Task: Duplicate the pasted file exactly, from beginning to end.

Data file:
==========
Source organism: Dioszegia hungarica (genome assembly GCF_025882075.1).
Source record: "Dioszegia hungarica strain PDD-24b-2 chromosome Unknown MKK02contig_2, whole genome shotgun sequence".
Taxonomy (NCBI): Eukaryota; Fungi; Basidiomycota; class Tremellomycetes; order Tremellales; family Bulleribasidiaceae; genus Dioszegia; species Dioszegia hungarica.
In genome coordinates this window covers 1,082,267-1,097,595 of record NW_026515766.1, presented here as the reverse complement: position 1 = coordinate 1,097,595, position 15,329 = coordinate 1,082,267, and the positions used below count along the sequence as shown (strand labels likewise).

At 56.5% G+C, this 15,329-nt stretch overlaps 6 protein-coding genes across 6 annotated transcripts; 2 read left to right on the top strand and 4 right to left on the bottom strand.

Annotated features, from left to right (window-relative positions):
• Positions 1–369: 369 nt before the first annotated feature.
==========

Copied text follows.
Source organism: Dioszegia hungarica (genome assembly GCF_025882075.1).
Source record: "Dioszegia hungarica strain PDD-24b-2 chromosome Unknown MKK02contig_2, whole genome shotgun sequence".
Taxonomy (NCBI): Eukaryota; Fungi; Basidiomycota; class Tremellomycetes; order Tremellales; family Bulleribasidiaceae; genus Dioszegia; species Dioszegia hungarica.
In genome coordinates this window covers 1,082,267-1,097,595 of record NW_026515766.1, presented here as the reverse complement: position 1 = coordinate 1,097,595, position 15,329 = coordinate 1,082,267, and the positions used below count along the sequence as shown (strand labels likewise).

At 56.5% G+C, this 15,329-nt stretch overlaps 6 protein-coding genes across 6 annotated transcripts; 2 read left to right on the top strand and 4 right to left on the bottom strand.

Annotated features, from left to right (window-relative positions):
• Positions 1–369: 369 nt before the first annotated feature.